The believers, in the Quran, are described as:
Those who restrain their anger and are pardoning towards people.” He then says: “Indeed, Allah loves those who do good. (Surah Al Imran 3:134)
To help us achieve this status and attribute of believe it can only help to hear some stories of those who they have decided to not only give up food and drink but give up anger and grudges during Ramadan.
Jessica Vaughn* Speaks of her Experience
About 10 years ago, I came to Islam. I had many reservations about converting. I wondered- what would mom and dad say? What would my brothers and sisters think? Would I be an outcast everywhere I went? I never imagined that my best friend would stop speaking to me. It was beyond my worst fear. But that is exactly what happened.
My best friend knew I was thinking about Islam seriously and never said anything until the day I told her that I was officially a Muslim. She flipped out and regurgitated all kinds of ugly stereotypes about Arabs that had nothing to do with Islam or me for that matter.
When I tried to set the record straight and share with her all that I had learned about Islam, she wouldn’t listen.
She said she couldn’t be in my life anymore and completely cut off ties with me. I felt lost without her in my life and very hurt by her out-of-the-blue reaction. [… Five years go by …] and no word from her, until we see each other at a gathering in our home town. She acted like nothing had happened.
I was confused by her duplicity. But I thought- if she was willing to let her grudge go, then who was I to hold onto hard feelings? We shared polite conversation about how our lives had been over the past few years. We exchanged new numbers and emails. And I was so excited to have mended this very important fence in my life.[… But] I couldn’t get all the questions out of my mind. I wanted to know what had changed? Why was she speaking to me again? She knew I was still Muslim. Had she learned more about Islam? Did she move past her bigoted understanding of Muslims? Curiosity got the best of me. So, I sent her a delicately worded email asking what had changed.
Her response was out of the Fox “news” play book. She started telling me that I was trying to be something I would never be and that I was just a terrorist and a liar. I was floored, hurt, and reeling. I felt like a fool for letting her burn me twice. And I promised myself I would never forgive her again.[Three years later,] She contacts me via Facebook asking if I would forgive her. She said she is a recovering alcoholic and is going through the steps of AA [Alcoholics Anonymous] program, and is on the seeking amends step. I couldn’t believe it. I had promised myself not to get hurt by her again, to never forgive her.
I let her message sit in my inbox unanswered for a week. But it just so happened that it was Ramadan and I was feeling pretty terrible about letting my faith slip through the year. The two things seemed unrelated until I opened the Quran to Surah [chapter] Nur [light] and read verse 22:
[…] They should forgive and forebear. Do you not love that Allah should forgive you? And Allah is Forgiving, Merciful. (24:22)
My heart sank. I knew what I had to do. I messaged her that I had not intended to forgive her until I read this verse of the Quran. She said she was surprised to find something so beautiful in the Quran, she was humbled by my devotion, and grateful.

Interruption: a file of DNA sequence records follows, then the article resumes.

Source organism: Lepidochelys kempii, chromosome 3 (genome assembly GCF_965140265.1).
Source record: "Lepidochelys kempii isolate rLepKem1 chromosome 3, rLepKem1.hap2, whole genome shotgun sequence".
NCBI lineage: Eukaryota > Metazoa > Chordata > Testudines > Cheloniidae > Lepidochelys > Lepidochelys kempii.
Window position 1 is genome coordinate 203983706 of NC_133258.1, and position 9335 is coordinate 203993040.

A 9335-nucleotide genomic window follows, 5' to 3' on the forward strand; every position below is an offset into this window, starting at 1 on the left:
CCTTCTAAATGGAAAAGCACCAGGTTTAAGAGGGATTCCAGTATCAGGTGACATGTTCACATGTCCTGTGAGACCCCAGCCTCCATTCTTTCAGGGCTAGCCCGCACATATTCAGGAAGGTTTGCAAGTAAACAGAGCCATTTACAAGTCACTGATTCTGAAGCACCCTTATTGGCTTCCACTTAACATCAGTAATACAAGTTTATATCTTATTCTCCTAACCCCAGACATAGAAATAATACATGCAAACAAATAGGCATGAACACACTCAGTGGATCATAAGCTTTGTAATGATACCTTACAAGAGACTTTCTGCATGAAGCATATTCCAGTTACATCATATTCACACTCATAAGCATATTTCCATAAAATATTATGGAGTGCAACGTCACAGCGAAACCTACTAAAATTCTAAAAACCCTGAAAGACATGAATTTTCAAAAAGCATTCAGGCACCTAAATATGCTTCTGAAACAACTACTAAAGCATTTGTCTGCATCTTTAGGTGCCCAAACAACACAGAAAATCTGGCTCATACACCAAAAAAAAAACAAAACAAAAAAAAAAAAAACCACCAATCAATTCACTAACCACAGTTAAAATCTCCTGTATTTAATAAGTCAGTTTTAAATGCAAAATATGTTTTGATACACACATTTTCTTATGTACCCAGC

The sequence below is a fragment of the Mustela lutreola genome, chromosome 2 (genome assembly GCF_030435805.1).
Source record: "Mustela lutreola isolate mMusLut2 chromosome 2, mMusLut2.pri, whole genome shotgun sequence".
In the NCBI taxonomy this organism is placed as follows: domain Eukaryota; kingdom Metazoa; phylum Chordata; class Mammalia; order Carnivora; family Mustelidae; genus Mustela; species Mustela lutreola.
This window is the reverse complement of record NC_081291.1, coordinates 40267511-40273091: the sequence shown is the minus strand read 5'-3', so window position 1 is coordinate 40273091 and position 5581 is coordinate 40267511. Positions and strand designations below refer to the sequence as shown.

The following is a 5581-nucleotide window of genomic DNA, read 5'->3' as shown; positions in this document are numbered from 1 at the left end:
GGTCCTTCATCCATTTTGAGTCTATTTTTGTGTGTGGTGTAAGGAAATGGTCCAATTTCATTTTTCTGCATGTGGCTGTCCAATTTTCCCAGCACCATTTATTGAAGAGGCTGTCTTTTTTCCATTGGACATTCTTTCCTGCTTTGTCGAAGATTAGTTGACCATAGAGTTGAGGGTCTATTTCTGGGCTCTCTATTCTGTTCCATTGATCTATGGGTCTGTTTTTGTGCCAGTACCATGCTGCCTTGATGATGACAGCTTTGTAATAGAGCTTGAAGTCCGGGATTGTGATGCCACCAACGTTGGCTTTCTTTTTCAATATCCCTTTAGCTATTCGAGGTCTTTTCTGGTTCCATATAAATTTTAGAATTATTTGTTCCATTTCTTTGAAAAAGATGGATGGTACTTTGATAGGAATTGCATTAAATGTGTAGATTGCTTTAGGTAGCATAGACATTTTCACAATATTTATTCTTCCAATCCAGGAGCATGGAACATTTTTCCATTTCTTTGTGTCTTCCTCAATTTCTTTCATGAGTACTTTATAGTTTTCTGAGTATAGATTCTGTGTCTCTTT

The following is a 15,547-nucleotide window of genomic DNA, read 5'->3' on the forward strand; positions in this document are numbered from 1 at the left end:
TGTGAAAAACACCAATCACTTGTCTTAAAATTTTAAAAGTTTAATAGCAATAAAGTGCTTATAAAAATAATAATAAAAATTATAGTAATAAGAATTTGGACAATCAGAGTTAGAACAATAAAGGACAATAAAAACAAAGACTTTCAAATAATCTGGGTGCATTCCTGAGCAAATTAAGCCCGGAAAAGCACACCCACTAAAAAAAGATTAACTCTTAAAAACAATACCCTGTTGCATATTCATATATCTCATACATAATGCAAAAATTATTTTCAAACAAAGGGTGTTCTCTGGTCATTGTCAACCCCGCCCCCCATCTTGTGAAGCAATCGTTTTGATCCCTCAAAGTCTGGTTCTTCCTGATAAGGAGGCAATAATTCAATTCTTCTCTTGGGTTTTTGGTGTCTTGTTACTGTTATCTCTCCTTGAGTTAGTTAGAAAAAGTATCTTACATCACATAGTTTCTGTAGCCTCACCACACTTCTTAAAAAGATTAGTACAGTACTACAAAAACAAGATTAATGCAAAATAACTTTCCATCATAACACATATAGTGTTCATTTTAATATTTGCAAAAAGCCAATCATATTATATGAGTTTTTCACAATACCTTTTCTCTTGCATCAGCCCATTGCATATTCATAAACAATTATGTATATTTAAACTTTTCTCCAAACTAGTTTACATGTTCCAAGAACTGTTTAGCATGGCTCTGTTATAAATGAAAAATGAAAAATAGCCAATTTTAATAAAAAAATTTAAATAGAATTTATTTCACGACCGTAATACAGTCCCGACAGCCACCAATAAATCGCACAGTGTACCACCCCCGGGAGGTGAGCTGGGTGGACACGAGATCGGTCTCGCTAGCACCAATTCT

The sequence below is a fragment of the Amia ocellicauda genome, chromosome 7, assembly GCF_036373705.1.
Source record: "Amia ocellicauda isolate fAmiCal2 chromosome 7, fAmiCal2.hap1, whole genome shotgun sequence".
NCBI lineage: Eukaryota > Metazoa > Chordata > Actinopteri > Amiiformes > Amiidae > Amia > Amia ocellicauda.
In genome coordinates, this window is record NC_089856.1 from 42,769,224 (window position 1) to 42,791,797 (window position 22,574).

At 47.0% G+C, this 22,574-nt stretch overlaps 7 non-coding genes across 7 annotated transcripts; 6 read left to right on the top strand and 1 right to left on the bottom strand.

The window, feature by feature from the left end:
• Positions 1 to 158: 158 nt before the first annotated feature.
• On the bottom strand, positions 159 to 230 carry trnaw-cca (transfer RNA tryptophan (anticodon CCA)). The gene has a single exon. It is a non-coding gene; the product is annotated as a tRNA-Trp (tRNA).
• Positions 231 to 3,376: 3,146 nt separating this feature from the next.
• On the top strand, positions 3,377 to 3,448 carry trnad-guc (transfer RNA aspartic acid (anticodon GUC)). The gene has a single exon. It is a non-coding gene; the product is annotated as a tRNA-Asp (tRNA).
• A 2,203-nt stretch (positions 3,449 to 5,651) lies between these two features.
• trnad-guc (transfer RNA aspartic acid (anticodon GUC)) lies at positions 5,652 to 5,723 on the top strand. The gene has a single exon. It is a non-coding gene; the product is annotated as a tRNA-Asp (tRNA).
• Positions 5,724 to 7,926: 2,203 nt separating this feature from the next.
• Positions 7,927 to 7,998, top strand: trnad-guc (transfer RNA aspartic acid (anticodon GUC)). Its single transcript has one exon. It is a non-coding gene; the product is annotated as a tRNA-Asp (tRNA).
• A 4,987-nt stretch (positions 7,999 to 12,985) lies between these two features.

A few days later, she asked if she could get a copy of the Quran. A month after she received the Quran I sent her, she said shahadah [testament of faith in Islam] and became a true friend and my sister in Islam.
Abu Mariam* Tells his Story
I know that I am not perfect. Some people say that I have self-esteem problems, but I say that I am just realistic about my place in the grand scheme of things. Because of my intimate awareness with own faults, I guess you could say that I am a pretty forgiving guy.
After all, who am I to withhold forgiveness if I am so in need of it myself? But sometimes people do things that are just so intentionally hurtful that it tries even my forgiving nature.
My brother is one of those people. He is the kind of person who you just don’t know where his intentions are coming from. He can, at one moment, be caring and sincere and the next, cunning and disingenuous.
His bad intentions came out in a big way the summer before my last year of college. I had gotten great news that I was chosen for a very promising internship that I had been working toward since my freshman year. It just so happened to be in the same city that my brother lived in.
So [I] crashed at his place during the summer internship [to] save some money for my final year in college.
He seemed glad to have me at first. We hung out and had a good time. Then he started asking for money. I didn’t mind giving it to him. But the more I gave, the more he asked.
Then the bad news came that I wouldn’t be graduating on time and it would take me another semester to get my degree and start my career. It was a setback I hadn’t expected, but my brother flipped when he found out. He kicked me out, knowing I had no place to go and had given all of my money to him.
He wouldn’t even talk to me, until about a week before my graduation. It was pretty clear that he only wanted something to do with me if I had potential to make money. It didn’t matter that I was his brother, he only thought of what I could do for him.
I held him at bay. I couldn’t trust him. But then at the beginning of this Ramadan I remembered that Allah says [in the Quran]:
And We have made some of you [people] as trial for others – will you have patience? And ever is your Lord, Seeing (Quran 25:20).
I realized that he is a trial for me. And I forgave him completely, knowing that forgiveness and trust are two different things.
*The names have been changed.